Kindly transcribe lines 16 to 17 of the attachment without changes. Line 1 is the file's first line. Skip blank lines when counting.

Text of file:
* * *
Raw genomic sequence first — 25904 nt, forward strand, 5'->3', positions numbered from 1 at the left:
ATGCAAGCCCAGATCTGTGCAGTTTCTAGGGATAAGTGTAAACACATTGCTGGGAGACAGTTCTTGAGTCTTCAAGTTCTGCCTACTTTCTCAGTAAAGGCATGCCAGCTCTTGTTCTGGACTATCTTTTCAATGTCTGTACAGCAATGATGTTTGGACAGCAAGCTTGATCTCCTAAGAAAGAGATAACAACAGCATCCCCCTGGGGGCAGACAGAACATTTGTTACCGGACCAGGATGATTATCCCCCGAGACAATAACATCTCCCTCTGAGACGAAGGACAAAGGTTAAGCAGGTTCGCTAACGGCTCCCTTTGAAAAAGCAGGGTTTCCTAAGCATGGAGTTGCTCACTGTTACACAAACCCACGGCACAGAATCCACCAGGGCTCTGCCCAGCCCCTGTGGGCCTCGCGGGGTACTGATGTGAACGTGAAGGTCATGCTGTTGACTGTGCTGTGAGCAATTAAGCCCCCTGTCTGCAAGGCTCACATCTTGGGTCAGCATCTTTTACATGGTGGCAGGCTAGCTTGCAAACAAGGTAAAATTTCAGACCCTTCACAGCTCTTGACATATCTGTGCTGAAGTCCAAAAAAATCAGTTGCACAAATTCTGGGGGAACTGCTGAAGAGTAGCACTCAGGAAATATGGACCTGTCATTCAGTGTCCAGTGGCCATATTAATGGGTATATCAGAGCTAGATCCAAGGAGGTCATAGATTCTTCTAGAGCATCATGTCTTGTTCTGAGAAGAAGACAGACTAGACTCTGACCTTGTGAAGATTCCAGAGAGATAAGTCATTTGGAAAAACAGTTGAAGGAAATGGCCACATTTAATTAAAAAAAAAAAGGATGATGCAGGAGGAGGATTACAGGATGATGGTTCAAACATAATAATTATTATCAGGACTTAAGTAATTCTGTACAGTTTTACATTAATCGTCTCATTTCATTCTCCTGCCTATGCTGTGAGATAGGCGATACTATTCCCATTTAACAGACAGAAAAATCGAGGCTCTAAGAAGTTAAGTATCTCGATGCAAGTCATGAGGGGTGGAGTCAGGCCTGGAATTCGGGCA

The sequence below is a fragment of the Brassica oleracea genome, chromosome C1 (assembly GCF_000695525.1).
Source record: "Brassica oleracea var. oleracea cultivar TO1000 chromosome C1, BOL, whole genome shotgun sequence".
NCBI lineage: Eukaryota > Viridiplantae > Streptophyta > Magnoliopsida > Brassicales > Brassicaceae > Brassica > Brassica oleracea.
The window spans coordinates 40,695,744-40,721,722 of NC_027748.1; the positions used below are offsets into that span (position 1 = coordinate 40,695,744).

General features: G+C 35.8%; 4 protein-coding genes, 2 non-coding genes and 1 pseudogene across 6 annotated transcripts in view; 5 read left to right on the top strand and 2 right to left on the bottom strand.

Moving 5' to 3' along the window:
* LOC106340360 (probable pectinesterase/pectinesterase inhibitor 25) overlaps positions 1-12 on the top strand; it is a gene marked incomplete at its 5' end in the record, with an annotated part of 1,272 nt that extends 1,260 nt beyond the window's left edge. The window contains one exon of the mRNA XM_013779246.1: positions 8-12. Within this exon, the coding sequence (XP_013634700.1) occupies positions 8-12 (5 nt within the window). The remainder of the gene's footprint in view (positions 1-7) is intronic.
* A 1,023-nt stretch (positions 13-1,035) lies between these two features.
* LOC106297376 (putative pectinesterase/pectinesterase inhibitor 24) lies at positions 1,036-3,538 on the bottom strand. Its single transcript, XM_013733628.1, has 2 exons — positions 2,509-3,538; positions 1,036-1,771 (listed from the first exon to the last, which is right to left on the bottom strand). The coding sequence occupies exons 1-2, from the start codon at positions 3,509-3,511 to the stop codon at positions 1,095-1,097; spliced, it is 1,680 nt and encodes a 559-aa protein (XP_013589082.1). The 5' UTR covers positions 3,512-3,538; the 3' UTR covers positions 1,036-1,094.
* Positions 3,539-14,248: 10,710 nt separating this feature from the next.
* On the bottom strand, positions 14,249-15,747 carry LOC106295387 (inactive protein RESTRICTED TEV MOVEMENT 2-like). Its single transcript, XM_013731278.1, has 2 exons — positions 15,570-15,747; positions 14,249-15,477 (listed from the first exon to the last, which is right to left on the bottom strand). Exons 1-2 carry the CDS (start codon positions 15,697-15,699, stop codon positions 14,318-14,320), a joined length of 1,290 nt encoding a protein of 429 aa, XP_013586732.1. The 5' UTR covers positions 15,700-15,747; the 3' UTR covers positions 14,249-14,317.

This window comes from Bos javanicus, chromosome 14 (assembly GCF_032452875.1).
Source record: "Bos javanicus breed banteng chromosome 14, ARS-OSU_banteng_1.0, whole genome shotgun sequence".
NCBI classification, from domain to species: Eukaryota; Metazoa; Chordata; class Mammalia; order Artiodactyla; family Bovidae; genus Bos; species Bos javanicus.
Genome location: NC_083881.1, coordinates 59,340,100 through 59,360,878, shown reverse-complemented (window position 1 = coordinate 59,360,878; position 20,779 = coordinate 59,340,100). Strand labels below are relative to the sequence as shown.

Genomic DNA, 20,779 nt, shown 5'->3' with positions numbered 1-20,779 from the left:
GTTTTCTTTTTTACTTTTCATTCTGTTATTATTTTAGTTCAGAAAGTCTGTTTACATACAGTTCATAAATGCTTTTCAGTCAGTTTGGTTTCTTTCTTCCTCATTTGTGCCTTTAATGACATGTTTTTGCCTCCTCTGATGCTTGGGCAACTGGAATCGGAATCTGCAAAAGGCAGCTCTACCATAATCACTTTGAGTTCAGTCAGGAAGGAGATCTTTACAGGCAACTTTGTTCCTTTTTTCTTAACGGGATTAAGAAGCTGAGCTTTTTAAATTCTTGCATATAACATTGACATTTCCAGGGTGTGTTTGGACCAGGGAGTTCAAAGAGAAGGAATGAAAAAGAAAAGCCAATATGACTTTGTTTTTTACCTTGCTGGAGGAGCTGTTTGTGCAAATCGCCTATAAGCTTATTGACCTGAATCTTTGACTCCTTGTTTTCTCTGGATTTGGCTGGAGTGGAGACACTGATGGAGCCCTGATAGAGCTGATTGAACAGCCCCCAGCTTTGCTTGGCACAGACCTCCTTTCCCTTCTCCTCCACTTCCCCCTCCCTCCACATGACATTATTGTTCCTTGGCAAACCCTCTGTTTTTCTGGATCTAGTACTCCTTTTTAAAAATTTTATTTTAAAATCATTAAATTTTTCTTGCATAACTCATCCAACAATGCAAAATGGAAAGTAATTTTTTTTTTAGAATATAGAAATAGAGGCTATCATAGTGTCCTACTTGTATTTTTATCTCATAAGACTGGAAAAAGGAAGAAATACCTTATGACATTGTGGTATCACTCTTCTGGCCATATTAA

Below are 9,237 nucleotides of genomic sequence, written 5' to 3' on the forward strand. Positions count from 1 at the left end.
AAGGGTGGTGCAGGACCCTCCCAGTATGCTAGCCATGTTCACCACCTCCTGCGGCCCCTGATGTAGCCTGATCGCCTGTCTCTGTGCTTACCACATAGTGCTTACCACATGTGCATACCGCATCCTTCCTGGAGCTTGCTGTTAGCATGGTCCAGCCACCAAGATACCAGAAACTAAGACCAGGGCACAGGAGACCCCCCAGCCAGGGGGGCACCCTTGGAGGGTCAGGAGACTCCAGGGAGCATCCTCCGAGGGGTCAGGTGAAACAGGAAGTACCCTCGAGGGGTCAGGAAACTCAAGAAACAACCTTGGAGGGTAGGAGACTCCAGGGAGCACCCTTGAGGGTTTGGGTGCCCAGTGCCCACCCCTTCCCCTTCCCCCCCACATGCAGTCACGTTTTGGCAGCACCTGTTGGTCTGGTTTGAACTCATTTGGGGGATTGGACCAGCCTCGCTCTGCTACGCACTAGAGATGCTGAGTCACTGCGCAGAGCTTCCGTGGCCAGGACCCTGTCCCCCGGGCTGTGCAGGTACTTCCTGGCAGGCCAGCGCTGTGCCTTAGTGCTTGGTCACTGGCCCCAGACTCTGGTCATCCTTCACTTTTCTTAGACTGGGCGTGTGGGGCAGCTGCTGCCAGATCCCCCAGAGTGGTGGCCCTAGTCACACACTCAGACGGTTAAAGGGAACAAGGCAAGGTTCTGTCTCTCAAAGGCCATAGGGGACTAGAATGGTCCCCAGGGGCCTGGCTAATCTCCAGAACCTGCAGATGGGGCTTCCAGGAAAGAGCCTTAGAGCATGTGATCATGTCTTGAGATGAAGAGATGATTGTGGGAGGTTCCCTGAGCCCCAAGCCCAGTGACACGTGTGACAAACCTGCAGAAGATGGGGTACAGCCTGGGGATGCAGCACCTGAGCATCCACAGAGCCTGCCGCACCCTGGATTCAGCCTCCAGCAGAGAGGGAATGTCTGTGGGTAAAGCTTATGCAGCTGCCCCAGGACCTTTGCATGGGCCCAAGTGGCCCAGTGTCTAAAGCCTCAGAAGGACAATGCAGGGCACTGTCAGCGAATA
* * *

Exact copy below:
NCBI classification, from domain to species: Eukaryota; Metazoa; Chordata; class Mammalia; order Artiodactyla; family Bovidae; genus Bos; species Bos javanicus.
Genome location: NC_083881.1, coordinates 59,340,100 through 59,360,878, shown reverse-complemented (window position 1 = coordinate 59,360,878; position 20,779 = coordinate 59,340,100). Strand labels below are relative to the sequence as shown.